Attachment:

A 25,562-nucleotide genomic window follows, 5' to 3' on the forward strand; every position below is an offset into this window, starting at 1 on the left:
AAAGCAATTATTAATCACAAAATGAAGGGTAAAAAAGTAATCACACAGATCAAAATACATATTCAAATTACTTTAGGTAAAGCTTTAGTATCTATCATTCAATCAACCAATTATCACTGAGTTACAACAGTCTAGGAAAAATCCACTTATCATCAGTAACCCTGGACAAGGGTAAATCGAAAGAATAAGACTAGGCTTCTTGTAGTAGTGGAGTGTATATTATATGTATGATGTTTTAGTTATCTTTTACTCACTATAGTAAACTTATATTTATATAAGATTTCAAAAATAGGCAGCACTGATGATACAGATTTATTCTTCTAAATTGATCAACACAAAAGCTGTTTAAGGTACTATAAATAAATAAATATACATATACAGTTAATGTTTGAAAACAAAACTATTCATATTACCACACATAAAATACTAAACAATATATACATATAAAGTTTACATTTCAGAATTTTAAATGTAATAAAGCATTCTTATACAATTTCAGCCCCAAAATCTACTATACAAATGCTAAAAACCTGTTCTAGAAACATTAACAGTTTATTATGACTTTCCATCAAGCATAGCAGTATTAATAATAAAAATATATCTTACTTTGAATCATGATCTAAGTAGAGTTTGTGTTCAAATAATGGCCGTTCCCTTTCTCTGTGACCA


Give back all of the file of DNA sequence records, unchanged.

A 25,562-nucleotide genomic window follows, 5' to 3' on the forward strand; every position below is an offset into this window, starting at 1 on the left:
AAAGCAATTATTAATCACAAAATGAAGGGTAAAAAAGTAATCACACAGATCAAAATACATATTCAAATTACTTTAGGTAAAGCTTTAGTATCTATCATTCAATCAACCAATTATCACTGAGTTACAACAGTCTAGGAAAAATCCACTTATCATCAGTAACCCTGGACAAGGGTAAATCGAAAGAATAAGACTAGGCTTCTTGTAGTAGTGGAGTGTATATTATATGTATGATGTTTTAGTTATCTTTTACTCACTATAGTAAACTTATATTTATATAAGATTTCAAAAATAGGCAGCACTGATGATACAGATTTATTCTTCTAAATTGATCAACACAAAAGCTGTTTAAGGTACTATAAATAAATAAATATACATATACAGTTAATGTTTGAAAACAAAACTATTCATATTACCACACATAAAATACTAAACAATATATACATATAAAGTTTACATTTCAGAATTTTAAATGTAATAAAGCATTCTTATACAATTTCAGCCCCAAAATCTACTATACAAATGCTAAAAACCTGTTCTAGAAACATTAACAGTTTATTATGACTTTCCATCAAGCATAGCAGTATTAATAATAAAAATATATCTTACTTTGAATCATGATCTAAGTAGAGTTTGTGTTCAAATAATGGCCGTTCCCTTTCTCTGTGACCA